Saturday 13 July 2019

Woken from slumber

In the early years of my drinking career, one of the most interesting aspects was visiting new pubs and finding so many that seemed to have been little changed for many years, both in their fabric and the way they were run. Indeed many could have to been said to be stuck in something of a timewarp. Some of them were pubs that fell into the category of Classic Basic Unspoilt Pubs featured by Rodney Wolfe Coe on his famous list. The Sun at Leintwardine, pictured right, was the only one to merit five stars, although since then, while the original core remains unchanged, it has received a large modern extension at the rear. I did have the privilege of seeing it in its original form in the late 1980s.

But there were also plenty of pubs that, while not meeting those standards, didn’t fall far short, and quite a lot of them were within brewery tied estates. Often it was actually the Big Six brewers who had the least spoilt pubs, as they had acquired huge swathes of pubs from often moribund family brewers over the preceding couple of decades and had not yet got round to doing much about many of them. Some of the independent brewers had, in contrast, been pretty assiduous in upgrading their pubs – I was struck in the early 80s by the contrast between Greenalls’ estate in Cheshire, and the unimproved nature of many Allied Breweries and Courage pubs in Surrey. Even at the bottom end of the size scale, most Donnington pubs had received a significant makeover in the 60s or early 70s in a style that was fashionable at the time. On the other hand, some independents had estates that seemed barely touched for decades – Brakspear particularly springs to mind.

To me, and many others, one of the key aspects of the 1970s “real ale movement” was the preservation of our beer, brewery and pub heritage, and there was certainly plenty out there to explore and discover. Back in those days, there was much less of a spotlight on the performance of individual businesses, and it was a lot easier just to plod along for many years ploughing your own furrow. But that is now all in the past, and to find any pub that can remotely be described as unspoilt is far more difficult.

Since then, a huge amount has changed. Large numbers of pubs have been drastically altered, and still more have seen their offer totally revamped, often to accommodate the seemingly inexorable advance of food. At the same time, pubgoing has become much less of a default activity for the general public. Many thousands of pubs have closed, especially in the present century, and those have often been the smaller and less altered ones. And, even when some of the classic unspoilt pubs survive, they have become in effect museum pieces owned by people with deep pockets rather than a living tradition. The original fabric of the front rooms of the Sun at Leintwardine has been preserved, but they have become little more than a curio attached to a much larger modern pub.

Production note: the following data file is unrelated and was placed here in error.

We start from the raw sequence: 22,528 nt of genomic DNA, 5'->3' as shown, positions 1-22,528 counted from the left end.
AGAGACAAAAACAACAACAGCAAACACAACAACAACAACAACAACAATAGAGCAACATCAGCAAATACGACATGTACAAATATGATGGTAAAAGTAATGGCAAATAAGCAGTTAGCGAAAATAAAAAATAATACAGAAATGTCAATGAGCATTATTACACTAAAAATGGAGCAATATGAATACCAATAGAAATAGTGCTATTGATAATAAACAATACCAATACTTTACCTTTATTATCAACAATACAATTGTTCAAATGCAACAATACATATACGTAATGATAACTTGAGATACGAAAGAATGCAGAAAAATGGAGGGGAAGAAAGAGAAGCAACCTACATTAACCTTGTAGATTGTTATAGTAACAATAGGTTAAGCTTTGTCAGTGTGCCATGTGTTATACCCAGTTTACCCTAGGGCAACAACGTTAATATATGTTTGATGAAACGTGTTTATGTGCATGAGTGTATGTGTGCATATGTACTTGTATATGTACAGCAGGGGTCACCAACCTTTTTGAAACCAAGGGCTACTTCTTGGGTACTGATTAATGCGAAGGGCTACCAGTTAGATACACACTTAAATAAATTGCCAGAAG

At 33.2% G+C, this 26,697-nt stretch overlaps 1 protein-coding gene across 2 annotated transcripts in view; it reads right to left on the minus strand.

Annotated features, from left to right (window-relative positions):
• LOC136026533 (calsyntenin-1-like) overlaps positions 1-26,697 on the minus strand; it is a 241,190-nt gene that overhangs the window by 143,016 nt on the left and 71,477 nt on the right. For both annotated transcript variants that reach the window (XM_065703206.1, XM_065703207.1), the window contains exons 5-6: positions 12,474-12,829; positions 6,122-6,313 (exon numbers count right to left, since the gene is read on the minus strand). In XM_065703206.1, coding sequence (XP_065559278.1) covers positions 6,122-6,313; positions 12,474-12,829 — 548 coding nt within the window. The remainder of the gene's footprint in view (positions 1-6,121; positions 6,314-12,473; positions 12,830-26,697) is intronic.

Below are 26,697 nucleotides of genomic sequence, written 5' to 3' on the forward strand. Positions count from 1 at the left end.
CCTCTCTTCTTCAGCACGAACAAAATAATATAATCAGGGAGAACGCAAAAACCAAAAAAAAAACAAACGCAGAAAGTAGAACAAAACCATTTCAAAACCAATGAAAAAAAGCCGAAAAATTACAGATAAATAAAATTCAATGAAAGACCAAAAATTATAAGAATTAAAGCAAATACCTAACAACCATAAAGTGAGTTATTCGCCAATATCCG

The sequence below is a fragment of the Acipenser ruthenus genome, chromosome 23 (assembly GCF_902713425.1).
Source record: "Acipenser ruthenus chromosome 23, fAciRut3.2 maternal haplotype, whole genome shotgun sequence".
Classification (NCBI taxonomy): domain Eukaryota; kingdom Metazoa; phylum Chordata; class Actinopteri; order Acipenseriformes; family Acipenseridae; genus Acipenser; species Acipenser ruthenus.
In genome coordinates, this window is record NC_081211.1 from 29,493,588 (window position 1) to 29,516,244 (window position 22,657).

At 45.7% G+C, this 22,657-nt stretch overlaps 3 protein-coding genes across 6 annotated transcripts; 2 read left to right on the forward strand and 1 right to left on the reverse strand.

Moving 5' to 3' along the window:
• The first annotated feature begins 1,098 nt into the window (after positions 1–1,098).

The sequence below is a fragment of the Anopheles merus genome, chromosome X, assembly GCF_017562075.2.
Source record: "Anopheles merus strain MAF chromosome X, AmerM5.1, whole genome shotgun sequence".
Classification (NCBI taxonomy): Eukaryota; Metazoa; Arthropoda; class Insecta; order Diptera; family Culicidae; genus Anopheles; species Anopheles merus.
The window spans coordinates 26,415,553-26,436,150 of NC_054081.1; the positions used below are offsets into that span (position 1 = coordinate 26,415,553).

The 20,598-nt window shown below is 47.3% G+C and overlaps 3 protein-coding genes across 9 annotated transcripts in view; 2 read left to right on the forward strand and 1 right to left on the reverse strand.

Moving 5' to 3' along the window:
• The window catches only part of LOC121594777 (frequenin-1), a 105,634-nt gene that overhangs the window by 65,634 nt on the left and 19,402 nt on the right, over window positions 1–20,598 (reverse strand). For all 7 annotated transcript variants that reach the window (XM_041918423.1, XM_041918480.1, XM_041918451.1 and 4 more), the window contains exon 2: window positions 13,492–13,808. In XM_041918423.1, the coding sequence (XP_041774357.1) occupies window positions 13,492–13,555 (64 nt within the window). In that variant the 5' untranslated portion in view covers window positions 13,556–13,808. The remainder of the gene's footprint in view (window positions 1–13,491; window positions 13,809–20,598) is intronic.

No more can pubs just moulder away with little attention as part of sprawling tied estates. Since the Beer Orders, pretty much all the pubs previously in the hands of the Big Six have been churned and rechurned several times through the hands of various pub companies, with each one being put under a spotlight and the less lucrative allowed to fall by the wayside. The surviving family breweries have also in most cases taken a long hard look at their estates and disposed of those pubs that don’t fit in to their desired business model.

There has also been a distinct change in public attitudes. Back in the 1970s, the fact that a pub was quirky, old-fashioned and unspoilt was often reason in itself to visit it, but that has now largely reversed, with the new, glossy and trendy finding favour. In their 1989 book, The Quest for the Perfect Pub, Nick and Charlie Hurt wrote that the Barley Mow at Kirk Ireton “is often packed with young people from the nearby cities of Derby and Nottingham, where most of the pubs are now amusement arcades. They learn how to play dominoes, love the beer and the atmosphere, and revel in the quiet simplicity to be found here.” Their modern-day counterparts don’t do that, and would look at you in bafflement if you suggested they should.